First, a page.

On one hand, we hear from all corners that there is no military solution to the crisis. But warring parties and their backers in Saudi Arabia, Iran, Russia or Western countries, are doing their best to prove such assertions wrong. Each day of destruction and vengeance moves everyone further away from peace.

Ongoing carnage serves only to crystallise one thing in the minds of many Syrians: they will never accept a peace deal that keeps a brutal dictator in power or elevates extremist thugs to positions of influence.

If they see this fate coming they will fight on endlessly or flee the country in even higher numbers - and many, many more will arrive on the shores of Europe. European leaders must recognise this now.

It is time for European countries - the same countries from where up to 60 million refugees fled during World War II - to stop bickering amongst each other about how to accommodate 1 million refugees into a vast union of 500 million inhabitants.

It is time for their leaders to stop acting like selfish, short-termist populists that turn away in times of adversity.

It is time for Europe to speak with one voice, to speak loud and clear to leaders and publics alike that now is the time for a ceasefire to start, a ceasefire that offer Syrians genuine protection and sets the stage not for more war but for an agreement that finally respects the hopes and dreams of those brave Syrians who took peacefully to the streets in 2011.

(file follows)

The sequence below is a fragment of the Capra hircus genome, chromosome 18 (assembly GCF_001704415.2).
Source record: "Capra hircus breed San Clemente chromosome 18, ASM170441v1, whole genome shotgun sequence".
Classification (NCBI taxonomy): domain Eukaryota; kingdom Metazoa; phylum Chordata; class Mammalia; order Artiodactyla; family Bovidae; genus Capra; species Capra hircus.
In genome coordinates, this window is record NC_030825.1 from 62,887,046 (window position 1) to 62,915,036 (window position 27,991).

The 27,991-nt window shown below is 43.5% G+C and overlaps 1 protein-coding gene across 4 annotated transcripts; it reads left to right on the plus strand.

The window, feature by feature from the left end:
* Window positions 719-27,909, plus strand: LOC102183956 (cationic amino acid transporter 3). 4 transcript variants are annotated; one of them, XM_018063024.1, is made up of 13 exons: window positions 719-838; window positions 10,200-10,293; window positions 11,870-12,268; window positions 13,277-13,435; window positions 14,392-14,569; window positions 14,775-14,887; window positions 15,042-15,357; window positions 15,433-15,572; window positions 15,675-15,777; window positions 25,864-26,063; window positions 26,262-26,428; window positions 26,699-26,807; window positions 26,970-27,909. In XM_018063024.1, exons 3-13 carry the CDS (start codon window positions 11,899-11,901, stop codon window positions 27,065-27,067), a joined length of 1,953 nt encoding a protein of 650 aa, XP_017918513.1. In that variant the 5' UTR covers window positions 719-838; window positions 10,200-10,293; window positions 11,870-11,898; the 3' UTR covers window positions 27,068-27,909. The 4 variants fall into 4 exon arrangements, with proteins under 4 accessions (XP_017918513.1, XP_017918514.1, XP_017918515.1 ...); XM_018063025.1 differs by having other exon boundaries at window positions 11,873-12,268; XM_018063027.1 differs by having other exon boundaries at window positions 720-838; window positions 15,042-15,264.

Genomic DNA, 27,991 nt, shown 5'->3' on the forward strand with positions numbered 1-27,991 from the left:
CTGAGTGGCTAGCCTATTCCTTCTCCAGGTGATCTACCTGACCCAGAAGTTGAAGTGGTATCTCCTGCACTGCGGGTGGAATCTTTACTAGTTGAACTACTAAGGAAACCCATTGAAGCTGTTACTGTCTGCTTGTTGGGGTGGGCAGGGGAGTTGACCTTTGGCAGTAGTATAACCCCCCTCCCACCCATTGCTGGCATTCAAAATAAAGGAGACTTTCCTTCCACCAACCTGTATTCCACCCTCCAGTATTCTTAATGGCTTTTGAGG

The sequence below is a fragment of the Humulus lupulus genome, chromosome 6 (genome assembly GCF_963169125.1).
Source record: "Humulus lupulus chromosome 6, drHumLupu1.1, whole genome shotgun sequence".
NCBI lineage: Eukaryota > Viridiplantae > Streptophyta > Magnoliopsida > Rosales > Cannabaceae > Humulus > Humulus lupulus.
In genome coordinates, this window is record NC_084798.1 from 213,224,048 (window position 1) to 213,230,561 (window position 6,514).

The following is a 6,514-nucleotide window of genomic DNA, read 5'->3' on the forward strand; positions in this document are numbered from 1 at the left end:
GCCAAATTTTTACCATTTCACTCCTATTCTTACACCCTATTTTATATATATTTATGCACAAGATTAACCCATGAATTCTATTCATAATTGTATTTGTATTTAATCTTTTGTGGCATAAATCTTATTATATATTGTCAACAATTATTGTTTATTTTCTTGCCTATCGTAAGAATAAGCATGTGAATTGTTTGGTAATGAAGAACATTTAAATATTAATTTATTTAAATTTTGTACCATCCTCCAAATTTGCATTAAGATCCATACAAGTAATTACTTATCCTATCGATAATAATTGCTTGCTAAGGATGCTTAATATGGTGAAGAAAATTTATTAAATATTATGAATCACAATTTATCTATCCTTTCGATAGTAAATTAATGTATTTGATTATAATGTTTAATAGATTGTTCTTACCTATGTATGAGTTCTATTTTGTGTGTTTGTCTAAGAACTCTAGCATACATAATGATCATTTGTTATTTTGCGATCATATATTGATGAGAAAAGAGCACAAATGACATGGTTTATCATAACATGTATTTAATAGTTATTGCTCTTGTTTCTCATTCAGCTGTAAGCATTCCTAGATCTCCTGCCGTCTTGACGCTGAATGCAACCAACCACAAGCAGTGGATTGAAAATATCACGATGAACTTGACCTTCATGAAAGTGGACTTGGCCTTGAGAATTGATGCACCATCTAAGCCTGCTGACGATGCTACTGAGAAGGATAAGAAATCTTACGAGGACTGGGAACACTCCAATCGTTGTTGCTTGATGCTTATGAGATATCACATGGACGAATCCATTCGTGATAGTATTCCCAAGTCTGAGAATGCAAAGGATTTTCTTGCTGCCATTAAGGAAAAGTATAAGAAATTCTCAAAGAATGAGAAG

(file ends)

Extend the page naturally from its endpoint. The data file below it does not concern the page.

Alain Deletroz is an executive in residence at the Geneva Centre for Security Policy, a Swiss-based foundation, and a former vice-president of the International Crisis Group, a Brussels-based think tank

Column / Crude World

Why Putin's union doesn't want to work with the EU

The EU should not dismiss institutional cooperation with the Russia-led economic association. But Moscow's previous behaviour with Ukraine and Moldova shows it won't let its neighbours turn too much to the West.

Opinion

Steel overcapacity crisis - from Europe to China

While the debate has escalated about China’s steel overcapacity, it is not exactly new. The first postwar steel crisis occurred in the US and Europe. Beijing seeks to avoid a deja vu of bad policies.

Stakeholders' Highlights

  1. EFAEFA Supports a YES Vote in the Hungarian Referendum
  2. ACCAFinTech Boom Needs Strong Guidance to Navigate Regulatory Hurdles
  3. Counter BalanceWhy the Investment Plan for Europe Does not Drive the Sustainable Energy Transition
  4. Nordic Council of MinistersThe Nordic Region Seeks to Make Its Voice Heard in the World
  5. Taipei EU OfficeCountries Voice Support for Taiwan's Participation in ICAO
  6. World VisionNew Tool Measuring Government Efforts to Protect Children Released
  7. GoogleDid You Know Europe's Largest Dinosaur Gallery Is in Brussels? Check It Out Now
  8. IPHRHuman Rights in Uzbekistan After Karimov - Joint Statement
  9. CISPECloud Infrastructure Providers Unveil Data Protection Code of Conduct
  10. EFAMessages of Hope From the Basque Country and Galicia
  11. Access NowDigital Rights Heroes and Villains. See Who Protects Your Rights, Who Wants to Take Them Away
  12. EJCAppalled by Recommendation to Remove Hamas From EU Terrorism Watch List